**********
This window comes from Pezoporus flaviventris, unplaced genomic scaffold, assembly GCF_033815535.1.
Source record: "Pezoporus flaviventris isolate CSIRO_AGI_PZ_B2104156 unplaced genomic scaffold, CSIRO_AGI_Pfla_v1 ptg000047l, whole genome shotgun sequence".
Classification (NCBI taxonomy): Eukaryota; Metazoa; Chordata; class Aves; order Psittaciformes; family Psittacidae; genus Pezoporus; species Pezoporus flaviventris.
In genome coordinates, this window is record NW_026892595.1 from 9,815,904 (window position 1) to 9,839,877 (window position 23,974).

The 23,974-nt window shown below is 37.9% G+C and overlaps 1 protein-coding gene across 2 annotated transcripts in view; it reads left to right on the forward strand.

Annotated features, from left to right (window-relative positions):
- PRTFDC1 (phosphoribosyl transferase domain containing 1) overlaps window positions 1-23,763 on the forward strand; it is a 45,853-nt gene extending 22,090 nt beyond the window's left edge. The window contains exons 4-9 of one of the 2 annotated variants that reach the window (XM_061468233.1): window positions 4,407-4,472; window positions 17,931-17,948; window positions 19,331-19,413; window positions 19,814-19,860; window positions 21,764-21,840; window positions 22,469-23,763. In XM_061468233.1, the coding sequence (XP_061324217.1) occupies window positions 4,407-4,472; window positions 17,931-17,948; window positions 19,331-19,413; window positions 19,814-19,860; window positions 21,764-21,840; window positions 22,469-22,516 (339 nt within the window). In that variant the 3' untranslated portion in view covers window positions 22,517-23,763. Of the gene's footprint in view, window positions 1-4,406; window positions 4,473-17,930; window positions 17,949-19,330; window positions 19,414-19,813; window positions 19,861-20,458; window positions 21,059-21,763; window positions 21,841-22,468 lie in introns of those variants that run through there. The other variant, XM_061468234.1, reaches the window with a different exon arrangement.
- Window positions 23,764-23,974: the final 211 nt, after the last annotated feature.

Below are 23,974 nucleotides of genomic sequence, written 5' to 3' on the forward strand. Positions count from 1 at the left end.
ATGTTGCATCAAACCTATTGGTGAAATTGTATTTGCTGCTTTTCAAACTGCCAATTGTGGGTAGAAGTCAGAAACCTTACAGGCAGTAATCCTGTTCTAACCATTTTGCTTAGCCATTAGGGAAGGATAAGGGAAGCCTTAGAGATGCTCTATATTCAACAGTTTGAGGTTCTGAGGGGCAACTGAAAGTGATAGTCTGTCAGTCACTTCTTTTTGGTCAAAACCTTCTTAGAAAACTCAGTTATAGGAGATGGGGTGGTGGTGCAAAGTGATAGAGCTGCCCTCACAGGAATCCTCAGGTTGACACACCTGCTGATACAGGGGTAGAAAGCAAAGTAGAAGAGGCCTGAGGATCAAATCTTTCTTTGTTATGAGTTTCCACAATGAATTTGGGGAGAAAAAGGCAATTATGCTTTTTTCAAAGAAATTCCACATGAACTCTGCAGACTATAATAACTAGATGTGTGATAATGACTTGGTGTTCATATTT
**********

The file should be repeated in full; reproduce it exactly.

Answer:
This window comes from Pezoporus flaviventris, unplaced genomic scaffold, assembly GCF_033815535.1.
Source record: "Pezoporus flaviventris isolate CSIRO_AGI_PZ_B2104156 unplaced genomic scaffold, CSIRO_AGI_Pfla_v1 ptg000047l, whole genome shotgun sequence".
Classification (NCBI taxonomy): Eukaryota; Metazoa; Chordata; class Aves; order Psittaciformes; family Psittacidae; genus Pezoporus; species Pezoporus flaviventris.
In genome coordinates, this window is record NW_026892595.1 from 9,815,904 (window position 1) to 9,839,877 (window position 23,974).

The 23,974-nt window shown below is 37.9% G+C and overlaps 1 protein-coding gene across 2 annotated transcripts in view; it reads left to right on the forward strand.

Annotated features, from left to right (window-relative positions):
- PRTFDC1 (phosphoribosyl transferase domain containing 1) overlaps window positions 1-23,763 on the forward strand; it is a 45,853-nt gene extending 22,090 nt beyond the window's left edge. The window contains exons 4-9 of one of the 2 annotated variants that reach the window (XM_061468233.1): window positions 4,407-4,472; window positions 17,931-17,948; window positions 19,331-19,413; window positions 19,814-19,860; window positions 21,764-21,840; window positions 22,469-23,763. In XM_061468233.1, the coding sequence (XP_061324217.1) occupies window positions 4,407-4,472; window positions 17,931-17,948; window positions 19,331-19,413; window positions 19,814-19,860; window positions 21,764-21,840; window positions 22,469-22,516 (339 nt within the window). In that variant the 3' untranslated portion in view covers window positions 22,517-23,763. Of the gene's footprint in view, window positions 1-4,406; window positions 4,473-17,930; window positions 17,949-19,330; window positions 19,414-19,813; window positions 19,861-20,458; window positions 21,059-21,763; window positions 21,841-22,468 lie in introns of those variants that run through there. The other variant, XM_061468234.1, reaches the window with a different exon arrangement.
- Window positions 23,764-23,974: the final 211 nt, after the last annotated feature.

Below are 23,974 nucleotides of genomic sequence, written 5' to 3' on the forward strand. Positions count from 1 at the left end.
ATGTTGCATCAAACCTATTGGTGAAATTGTATTTGCTGCTTTTCAAACTGCCAATTGTGGGTAGAAGTCAGAAACCTTACAGGCAGTAATCCTGTTCTAACCATTTTGCTTAGCCATTAGGGAAGGATAAGGGAAGCCTTAGAGATGCTCTATATTCAACAGTTTGAGGTTCTGAGGGGCAACTGAAAGTGATAGTCTGTCAGTCACTTCTTTTTGGTCAAAACCTTCTTAGAAAACTCAGTTATAGGAGATGGGGTGGTGGTGCAAAGTGATAGAGCTGCCCTCACAGGAATCCTCAGGTTGACACACCTGCTGATACAGGGGTAGAAAGCAAAGTAGAAGAGGCCTGAGGATCAAATCTTTCTTTGTTATGAGTTTCCACAATGAATTTGGGGAGAAAAAGGCAATTATGCTTTTTTCAAAGAAATTCCACATGAACTCTGCAGACTATAATAACTAGATGTGTGATAATGACTTGGTGTTCATATTT